The movement that the paper shall discuss is the ‘hammer throw’ “The modern or Olympic hammer throw is an athletic throwing event where the object to be thrown is a heavy steel ball attached with wire (maximum 4 ft (1.22 m) to a handle.” (Farlex Inc.
, 2007, p.1) The objective of the feat is throwing the steel ball at the farthest distance. “The two most important factors for a far throw are the angle of release and the speed of the ball.” (Farlex Inc., 2007, p.1)
For an athlete, it is important for them to be aware of every muscle movement that happens during the process of hammer throw. These phases are important for a smooth transition of muscles from one stage to another to execute a correct and efficient movement. The next part will highlight the five phases involved in hammer throw. In particular, the following phases will determine the relevant muscles involved in the process.
The first phase involves the stance phase. There is minimal amount of movement in this phase that is why muscles remain at status quo. “Due to the minimal amount of movement in this phase, the majority muscle position maintenance throughout the body should be accomplished through isometric contraction.” (www.mhhe.com/floyd16e, p.196)
The next phase involves the preparatory phase. In hammer throw, “concentric contractions occur in their anatagonist muscles in this phase.” (www.mhhe.com/floyd16e, p.196) The joints involved are the shoulder and elbow in which their actions represent a horizontal hyperextension and extension respectively. In addition, the agonists muscles involve in the process are posterior deltoids and latissiumus dorsi and triceps brachii (shoulder and elbow)
The third phase talks about the movement phase. “It is the phase in which the summation of force is generated directly to the ball, sport, object, or opponent, and is usually characterized by near-maximal concentric activity in the involved muscles.” (www.mhhe.com/floyd16e, p.197) With hammer throw, this is the process wherein the person starts rotating the body which is called ‘turns’.
“You must try to utilize inertial forces of the hammer in the single by riding the ball and being passive with the ascending hammer, while avoiding activity with the pelvis and legs.” (Larry, 2000, p. 1) In addition, “After running through the high point of the hammer, you must complete the turn on the ball of the left foot by actively driving back to double support as soon as possible.” (Larry, 2000, p.1)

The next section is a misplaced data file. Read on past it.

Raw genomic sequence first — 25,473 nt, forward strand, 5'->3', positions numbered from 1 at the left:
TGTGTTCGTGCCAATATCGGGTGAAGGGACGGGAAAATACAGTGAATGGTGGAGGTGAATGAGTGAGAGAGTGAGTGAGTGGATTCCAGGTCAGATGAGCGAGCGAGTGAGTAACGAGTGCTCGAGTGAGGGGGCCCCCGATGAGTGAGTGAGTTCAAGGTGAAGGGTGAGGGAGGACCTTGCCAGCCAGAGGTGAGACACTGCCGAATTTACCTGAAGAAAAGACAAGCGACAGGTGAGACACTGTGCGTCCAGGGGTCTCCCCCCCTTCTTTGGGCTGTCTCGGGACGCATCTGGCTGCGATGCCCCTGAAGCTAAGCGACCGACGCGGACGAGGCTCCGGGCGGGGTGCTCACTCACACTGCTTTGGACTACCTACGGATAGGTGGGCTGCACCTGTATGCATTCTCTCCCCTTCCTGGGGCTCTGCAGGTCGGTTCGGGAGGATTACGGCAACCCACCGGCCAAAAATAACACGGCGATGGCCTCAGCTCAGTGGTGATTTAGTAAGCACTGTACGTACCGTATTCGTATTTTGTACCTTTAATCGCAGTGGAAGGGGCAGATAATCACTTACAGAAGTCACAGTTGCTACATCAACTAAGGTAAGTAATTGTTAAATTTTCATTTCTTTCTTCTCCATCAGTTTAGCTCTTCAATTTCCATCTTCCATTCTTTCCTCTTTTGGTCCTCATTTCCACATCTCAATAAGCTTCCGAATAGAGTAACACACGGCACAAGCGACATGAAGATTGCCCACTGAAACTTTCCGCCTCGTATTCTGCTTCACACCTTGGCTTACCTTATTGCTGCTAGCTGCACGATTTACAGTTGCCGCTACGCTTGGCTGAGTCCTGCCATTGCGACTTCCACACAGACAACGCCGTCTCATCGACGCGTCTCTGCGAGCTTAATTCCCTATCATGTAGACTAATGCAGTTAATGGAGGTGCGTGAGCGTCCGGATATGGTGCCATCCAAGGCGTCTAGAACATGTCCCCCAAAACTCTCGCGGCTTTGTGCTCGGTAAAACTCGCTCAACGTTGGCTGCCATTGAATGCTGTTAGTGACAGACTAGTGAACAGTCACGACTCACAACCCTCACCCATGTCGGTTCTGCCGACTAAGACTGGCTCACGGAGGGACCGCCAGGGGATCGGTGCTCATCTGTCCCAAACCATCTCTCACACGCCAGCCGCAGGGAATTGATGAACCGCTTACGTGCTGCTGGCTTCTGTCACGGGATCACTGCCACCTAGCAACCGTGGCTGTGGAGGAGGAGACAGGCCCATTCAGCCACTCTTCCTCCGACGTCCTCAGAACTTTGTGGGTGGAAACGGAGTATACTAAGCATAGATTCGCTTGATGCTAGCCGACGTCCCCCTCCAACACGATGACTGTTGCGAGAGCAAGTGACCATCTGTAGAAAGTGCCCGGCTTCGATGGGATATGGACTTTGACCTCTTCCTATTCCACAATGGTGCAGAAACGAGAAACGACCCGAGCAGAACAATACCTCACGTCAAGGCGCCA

The next phase involves the follow-through phase. “In this phase, often referred to as the deceleration phase, the velocity of the body segment progressively decreases, usually over a wide range of motion.” In the process of hammer throw, the joints involved are the shoulder and elbow. The actions involved are a horizontal flexion and flexion for the shoulder and elbow respectively. The agonist muscles involved in the process are (1) anterior deltoids and Pectoralis major for the shoulder and (2) biceps brachii for the elbow.
The last phase is the recovery phase. “The recovery phase is used after follow through to regain balance and positioning to be ready for the next sport demand.” (www.mhhe…, p.197) For hammer throw, the individual after the follow through stage slowly goes back to status quo as both muscles in the elbow, shoulder, hips, and legs relax to prepare for the next throw.
In the process of hammer throw, an individual might sustain an injury due to lack of stretching or failure to follow the proper process in hammer throw. Injuries related to hammer throwing include (1) strains, (2) cramps, (3) calf muscle injuries, (4) sprains and (5) elbow and shoulder muscle related injuries. Thus, it is very important for a hammer thrower to constantly warm up for the sport and at the same time follows effectively every step mentioned by the coach for injuries to be prevented.
Brainmac. Movement Analysis in Sports Coach. Retrieved October 21, 2007 from
Farlex Inc. (2007) Hammer Throw in The Free Dictionary. Retrieved October 21, 2007 from
Judge, L. (2000) A Technique Analysis of the Hammer Throw for Men & Women. Retrieved
Kinesiology. Retrieved October 21, 2007 from http://www.mhhe.com/floyd16e